(703)435-3883 info@certifiedhumane.org PO Box 82 Middleburg, VA 20118

Frequently Asked Questions

The following are some frequently asked questions about Humane Farm Animal Care and the Certified Humane® Raised and Handled® program.

The Certified Humane® Raised and Handled logo can be found on meat, poultry,  eggs, dairy products, pet food, textiles and personal care products. Only operations which have earned certification from HFAC may use the Certified Humane® logo. When you see the logo, you can be assured that the animal ingredients are from animals which were raised and handled in compliance with HFAC’s animal welfare standards from birth through slaughter, and further processed in compliance with HFAC’s strict traceability requirements.

There are many factors that set HFAC apart – here are just a few:

  1. While some certification programs allow operations to be certified with a “phase in” period before they have to comply with all requirements, we do not. All operations applying to the Certified Humane® program must be fully compliant with the standards before they can be certified, period. There is no “phase in” period allowed, and any non-conformances that are found must be corrected in order to achieve certification.
  2. All of our third-party farm inspectors must be veterinarians or have an advanced degree in animal science. In addition, they must have expertise in the species that they inspect; this ensures that they can tell whether a farm is just trying to make things look good for their inspection, or if they are actually consistently implementing humane practices.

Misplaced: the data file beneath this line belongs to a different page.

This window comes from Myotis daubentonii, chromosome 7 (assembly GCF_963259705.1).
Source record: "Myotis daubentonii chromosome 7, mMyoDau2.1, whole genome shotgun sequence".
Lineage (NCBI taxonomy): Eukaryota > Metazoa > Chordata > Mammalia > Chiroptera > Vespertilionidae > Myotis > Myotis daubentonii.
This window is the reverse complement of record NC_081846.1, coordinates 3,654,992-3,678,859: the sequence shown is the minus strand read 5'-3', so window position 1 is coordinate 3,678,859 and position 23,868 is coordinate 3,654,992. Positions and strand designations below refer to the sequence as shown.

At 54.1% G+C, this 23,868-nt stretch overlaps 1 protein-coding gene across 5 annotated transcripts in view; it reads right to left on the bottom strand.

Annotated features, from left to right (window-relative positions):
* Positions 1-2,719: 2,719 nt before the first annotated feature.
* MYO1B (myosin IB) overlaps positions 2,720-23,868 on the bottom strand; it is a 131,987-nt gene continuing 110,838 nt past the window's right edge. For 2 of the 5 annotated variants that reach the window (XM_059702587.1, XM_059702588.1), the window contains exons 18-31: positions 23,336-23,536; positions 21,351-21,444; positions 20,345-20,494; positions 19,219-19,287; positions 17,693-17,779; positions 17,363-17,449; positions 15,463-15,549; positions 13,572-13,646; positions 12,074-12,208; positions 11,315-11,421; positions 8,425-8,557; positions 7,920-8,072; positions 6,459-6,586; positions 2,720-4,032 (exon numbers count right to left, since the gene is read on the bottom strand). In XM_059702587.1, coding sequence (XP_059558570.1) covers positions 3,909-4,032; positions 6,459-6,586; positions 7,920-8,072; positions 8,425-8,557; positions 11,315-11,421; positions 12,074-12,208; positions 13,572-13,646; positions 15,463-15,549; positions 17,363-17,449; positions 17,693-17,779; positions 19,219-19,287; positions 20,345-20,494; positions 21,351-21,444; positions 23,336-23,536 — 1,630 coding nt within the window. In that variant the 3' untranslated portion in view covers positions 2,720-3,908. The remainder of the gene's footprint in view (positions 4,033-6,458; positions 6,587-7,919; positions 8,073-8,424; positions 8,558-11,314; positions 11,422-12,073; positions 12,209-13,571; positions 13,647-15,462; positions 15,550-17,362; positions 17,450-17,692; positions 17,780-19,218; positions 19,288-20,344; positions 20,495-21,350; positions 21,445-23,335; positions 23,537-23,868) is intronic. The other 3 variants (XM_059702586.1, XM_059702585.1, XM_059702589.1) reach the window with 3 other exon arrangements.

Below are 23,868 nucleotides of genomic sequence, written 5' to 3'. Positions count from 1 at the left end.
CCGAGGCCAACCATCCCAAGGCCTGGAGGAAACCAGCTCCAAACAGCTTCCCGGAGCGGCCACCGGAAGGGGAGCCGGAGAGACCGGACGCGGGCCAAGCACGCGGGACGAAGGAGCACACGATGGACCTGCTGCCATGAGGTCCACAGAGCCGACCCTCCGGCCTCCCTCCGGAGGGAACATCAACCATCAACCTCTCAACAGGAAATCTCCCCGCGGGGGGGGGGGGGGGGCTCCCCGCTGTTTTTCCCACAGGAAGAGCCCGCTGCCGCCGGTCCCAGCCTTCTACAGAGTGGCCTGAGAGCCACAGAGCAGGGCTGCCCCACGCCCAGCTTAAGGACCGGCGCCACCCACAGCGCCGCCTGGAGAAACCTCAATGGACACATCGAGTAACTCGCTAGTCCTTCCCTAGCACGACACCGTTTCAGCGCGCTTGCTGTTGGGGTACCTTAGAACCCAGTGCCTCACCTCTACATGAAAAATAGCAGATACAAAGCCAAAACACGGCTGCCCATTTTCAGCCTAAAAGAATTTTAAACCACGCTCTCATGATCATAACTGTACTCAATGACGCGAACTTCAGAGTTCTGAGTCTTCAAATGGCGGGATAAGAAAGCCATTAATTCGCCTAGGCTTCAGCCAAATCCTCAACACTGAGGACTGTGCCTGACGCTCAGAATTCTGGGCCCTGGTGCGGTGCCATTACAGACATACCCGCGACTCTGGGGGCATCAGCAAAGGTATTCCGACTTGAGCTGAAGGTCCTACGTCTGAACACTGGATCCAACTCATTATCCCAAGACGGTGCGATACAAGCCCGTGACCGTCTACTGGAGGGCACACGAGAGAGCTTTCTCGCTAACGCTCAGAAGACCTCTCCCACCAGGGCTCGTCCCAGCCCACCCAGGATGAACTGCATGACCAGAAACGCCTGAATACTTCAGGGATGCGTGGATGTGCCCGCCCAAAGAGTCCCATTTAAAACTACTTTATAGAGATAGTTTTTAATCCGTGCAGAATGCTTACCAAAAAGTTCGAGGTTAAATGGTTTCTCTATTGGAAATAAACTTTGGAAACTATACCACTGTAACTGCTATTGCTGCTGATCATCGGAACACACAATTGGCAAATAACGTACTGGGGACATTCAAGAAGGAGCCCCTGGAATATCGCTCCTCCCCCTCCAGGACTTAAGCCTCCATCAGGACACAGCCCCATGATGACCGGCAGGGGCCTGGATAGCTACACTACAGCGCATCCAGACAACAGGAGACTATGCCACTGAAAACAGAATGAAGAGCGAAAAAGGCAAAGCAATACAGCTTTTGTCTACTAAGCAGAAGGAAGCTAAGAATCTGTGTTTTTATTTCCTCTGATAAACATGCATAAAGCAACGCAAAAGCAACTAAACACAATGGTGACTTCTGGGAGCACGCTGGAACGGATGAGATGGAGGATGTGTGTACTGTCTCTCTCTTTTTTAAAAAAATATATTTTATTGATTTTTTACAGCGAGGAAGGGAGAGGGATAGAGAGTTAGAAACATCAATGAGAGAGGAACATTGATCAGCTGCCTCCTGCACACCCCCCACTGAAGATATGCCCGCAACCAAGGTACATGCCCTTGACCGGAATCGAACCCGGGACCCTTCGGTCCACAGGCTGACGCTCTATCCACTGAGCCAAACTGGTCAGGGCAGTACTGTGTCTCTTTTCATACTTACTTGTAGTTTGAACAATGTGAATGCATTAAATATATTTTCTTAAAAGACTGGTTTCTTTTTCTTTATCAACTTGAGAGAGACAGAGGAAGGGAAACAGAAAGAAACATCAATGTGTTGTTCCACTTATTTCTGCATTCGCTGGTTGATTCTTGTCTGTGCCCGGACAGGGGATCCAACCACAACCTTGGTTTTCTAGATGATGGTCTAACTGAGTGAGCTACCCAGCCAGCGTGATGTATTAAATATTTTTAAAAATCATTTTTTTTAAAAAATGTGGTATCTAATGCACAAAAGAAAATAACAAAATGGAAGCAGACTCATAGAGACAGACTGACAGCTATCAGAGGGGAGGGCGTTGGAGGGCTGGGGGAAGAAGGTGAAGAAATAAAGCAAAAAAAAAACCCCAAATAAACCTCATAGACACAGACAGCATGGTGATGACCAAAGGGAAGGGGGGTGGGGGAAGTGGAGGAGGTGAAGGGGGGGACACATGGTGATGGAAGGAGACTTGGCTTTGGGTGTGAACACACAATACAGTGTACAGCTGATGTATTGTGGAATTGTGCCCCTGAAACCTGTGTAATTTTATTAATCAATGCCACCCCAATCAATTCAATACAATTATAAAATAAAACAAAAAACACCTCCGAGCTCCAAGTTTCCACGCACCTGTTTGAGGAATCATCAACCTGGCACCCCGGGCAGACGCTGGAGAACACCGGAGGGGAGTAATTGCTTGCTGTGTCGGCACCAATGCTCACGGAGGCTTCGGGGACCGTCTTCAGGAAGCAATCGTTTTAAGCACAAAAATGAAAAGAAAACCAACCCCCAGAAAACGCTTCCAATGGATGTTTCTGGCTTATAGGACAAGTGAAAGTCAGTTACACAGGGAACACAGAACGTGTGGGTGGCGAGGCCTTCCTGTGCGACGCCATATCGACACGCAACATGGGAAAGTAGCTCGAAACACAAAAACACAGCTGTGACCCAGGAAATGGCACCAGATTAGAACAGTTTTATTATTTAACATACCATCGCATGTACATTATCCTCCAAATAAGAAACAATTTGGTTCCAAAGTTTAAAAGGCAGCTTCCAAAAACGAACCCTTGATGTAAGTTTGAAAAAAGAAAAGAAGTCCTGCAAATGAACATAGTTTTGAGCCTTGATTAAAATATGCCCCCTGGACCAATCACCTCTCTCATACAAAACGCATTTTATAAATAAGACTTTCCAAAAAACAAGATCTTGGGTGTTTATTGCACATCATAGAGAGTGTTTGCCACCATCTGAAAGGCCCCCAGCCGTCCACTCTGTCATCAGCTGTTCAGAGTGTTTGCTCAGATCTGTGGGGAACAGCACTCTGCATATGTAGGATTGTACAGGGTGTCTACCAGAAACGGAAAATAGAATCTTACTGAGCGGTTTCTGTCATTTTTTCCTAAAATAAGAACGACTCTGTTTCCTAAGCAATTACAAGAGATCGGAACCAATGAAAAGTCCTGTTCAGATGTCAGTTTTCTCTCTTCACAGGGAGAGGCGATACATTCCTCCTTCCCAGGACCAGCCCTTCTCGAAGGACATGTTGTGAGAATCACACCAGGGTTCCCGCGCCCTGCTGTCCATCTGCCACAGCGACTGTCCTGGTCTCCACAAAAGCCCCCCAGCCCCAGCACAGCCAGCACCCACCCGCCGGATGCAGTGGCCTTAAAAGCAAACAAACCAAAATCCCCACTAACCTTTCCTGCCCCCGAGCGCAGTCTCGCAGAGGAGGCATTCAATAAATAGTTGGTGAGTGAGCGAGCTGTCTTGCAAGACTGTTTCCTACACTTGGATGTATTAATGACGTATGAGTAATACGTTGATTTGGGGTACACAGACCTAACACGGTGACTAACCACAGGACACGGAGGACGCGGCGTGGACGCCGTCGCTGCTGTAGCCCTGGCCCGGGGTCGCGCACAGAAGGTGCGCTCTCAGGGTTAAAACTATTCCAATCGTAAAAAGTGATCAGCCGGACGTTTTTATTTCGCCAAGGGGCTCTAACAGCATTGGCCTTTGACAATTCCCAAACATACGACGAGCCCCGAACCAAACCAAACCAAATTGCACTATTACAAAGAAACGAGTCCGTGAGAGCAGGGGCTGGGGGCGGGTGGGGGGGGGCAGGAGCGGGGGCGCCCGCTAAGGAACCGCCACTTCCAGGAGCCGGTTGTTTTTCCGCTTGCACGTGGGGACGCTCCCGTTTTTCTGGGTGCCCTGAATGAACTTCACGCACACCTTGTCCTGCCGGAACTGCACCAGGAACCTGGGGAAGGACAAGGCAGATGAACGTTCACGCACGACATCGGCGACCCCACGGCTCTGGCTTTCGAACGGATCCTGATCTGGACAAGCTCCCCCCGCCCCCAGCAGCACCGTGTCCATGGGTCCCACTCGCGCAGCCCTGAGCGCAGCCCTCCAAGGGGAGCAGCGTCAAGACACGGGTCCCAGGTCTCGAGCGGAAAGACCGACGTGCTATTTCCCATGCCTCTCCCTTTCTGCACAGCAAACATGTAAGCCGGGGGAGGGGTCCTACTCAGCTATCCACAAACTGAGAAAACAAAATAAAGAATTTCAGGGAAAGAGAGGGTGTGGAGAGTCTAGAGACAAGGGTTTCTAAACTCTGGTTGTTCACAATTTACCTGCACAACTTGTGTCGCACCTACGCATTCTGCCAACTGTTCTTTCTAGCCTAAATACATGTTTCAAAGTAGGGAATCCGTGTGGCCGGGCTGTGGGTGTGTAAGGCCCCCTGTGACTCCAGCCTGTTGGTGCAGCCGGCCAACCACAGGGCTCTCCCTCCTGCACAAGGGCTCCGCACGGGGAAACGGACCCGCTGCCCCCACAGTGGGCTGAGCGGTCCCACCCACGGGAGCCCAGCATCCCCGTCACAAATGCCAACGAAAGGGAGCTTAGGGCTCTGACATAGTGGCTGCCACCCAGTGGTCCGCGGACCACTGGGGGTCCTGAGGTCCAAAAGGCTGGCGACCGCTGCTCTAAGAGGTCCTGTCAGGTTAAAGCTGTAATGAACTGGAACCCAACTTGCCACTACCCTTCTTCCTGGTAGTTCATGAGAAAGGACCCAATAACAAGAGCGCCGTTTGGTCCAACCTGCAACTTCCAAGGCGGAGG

3. No other humane certification organization has a scientific committee as comprehensive as ours. HFAC’s 40-person scientific committee is considered the “who’s who” of farm animal welfare work. These scientists hail from all over the world and are as dedicated as we are to improving farm animal welfare. The entire body of their work is research into the actual behavioral needs of farm animals.
  4. We have an educational component to our organization. Our scientific committee is always available to answer questions from certified farmers about their animals, the latest welfare research, how they can improve their practices and how to make life better for farm animals.
  5. We are the only certification organization endorsed by over 70 humane organizations, including the ASPCA and local humane societies across the country. We think this speaks volumes about the work we do for farm animals.

Working on farm animal issues is perhaps the most difficult of all animal welfare work, and there are two main things that hinder our efforts.